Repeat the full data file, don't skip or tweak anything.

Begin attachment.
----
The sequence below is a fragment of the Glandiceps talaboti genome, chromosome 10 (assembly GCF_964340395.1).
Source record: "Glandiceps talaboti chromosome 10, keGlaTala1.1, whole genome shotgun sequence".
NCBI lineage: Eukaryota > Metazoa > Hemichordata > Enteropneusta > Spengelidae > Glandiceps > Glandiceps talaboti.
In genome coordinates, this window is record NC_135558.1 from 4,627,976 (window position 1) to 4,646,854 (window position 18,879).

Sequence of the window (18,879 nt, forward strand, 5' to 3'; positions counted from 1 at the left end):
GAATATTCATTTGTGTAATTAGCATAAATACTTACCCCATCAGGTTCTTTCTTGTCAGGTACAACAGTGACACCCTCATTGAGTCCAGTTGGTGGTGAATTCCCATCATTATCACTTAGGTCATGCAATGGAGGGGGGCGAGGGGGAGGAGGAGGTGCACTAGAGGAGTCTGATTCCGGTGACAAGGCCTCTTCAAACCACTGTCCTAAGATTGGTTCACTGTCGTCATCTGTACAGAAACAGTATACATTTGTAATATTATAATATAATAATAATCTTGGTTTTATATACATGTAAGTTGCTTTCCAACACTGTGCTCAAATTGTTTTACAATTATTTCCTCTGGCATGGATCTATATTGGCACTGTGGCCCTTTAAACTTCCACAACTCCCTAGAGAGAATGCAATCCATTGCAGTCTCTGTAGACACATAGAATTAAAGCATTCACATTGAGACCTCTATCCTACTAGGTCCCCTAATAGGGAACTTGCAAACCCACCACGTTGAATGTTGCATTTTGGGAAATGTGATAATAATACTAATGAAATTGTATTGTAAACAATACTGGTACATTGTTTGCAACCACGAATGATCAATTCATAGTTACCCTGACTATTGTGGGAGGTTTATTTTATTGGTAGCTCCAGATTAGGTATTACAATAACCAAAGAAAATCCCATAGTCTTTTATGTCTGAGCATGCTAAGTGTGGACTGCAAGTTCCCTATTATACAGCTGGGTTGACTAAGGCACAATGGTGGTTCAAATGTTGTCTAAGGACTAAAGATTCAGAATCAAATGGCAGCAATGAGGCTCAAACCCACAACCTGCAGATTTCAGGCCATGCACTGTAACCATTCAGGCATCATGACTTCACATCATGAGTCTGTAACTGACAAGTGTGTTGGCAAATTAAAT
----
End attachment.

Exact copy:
The sequence below is a fragment of the Glandiceps talaboti genome, chromosome 10 (assembly GCF_964340395.1).
Source record: "Glandiceps talaboti chromosome 10, keGlaTala1.1, whole genome shotgun sequence".
NCBI lineage: Eukaryota > Metazoa > Hemichordata > Enteropneusta > Spengelidae > Glandiceps > Glandiceps talaboti.
In genome coordinates, this window is record NC_135558.1 from 4,627,976 (window position 1) to 4,646,854 (window position 18,879).

Sequence of the window (18,879 nt, forward strand, 5' to 3'; positions counted from 1 at the left end):
GAATATTCATTTGTGTAATTAGCATAAATACTTACCCCATCAGGTTCTTTCTTGTCAGGTACAACAGTGACACCCTCATTGAGTCCAGTTGGTGGTGAATTCCCATCATTATCACTTAGGTCATGCAATGGAGGGGGGCGAGGGGGAGGAGGAGGTGCACTAGAGGAGTCTGATTCCGGTGACAAGGCCTCTTCAAACCACTGTCCTAAGATTGGTTCACTGTCGTCATCTGTACAGAAACAGTATACATTTGTAATATTATAATATAATAATAATCTTGGTTTTATATACATGTAAGTTGCTTTCCAACACTGTGCTCAAATTGTTTTACAATTATTTCCTCTGGCATGGATCTATATTGGCACTGTGGCCCTTTAAACTTCCACAACTCCCTAGAGAGAATGCAATCCATTGCAGTCTCTGTAGACACATAGAATTAAAGCATTCACATTGAGACCTCTATCCTACTAGGTCCCCTAATAGGGAACTTGCAAACCCACCACGTTGAATGTTGCATTTTGGGAAATGTGATAATAATACTAATGAAATTGTATTGTAAACAATACTGGTACATTGTTTGCAACCACGAATGATCAATTCATAGTTACCCTGACTATTGTGGGAGGTTTATTTTATTGGTAGCTCCAGATTAGGTATTACAATAACCAAAGAAAATCCCATAGTCTTTTATGTCTGAGCATGCTAAGTGTGGACTGCAAGTTCCCTATTATACAGCTGGGTTGACTAAGGCACAATGGTGGTTCAAATGTTGTCTAAGGACTAAAGATTCAGAATCAAATGGCAGCAATGAGGCTCAAACCCACAACCTGCAGATTTCAGGCCATGCACTGTAACCATTCAGGCATCATGACTTCACATCATGAGTCTGTAACTGACAAGTGTGTTGGCAAATTAAAT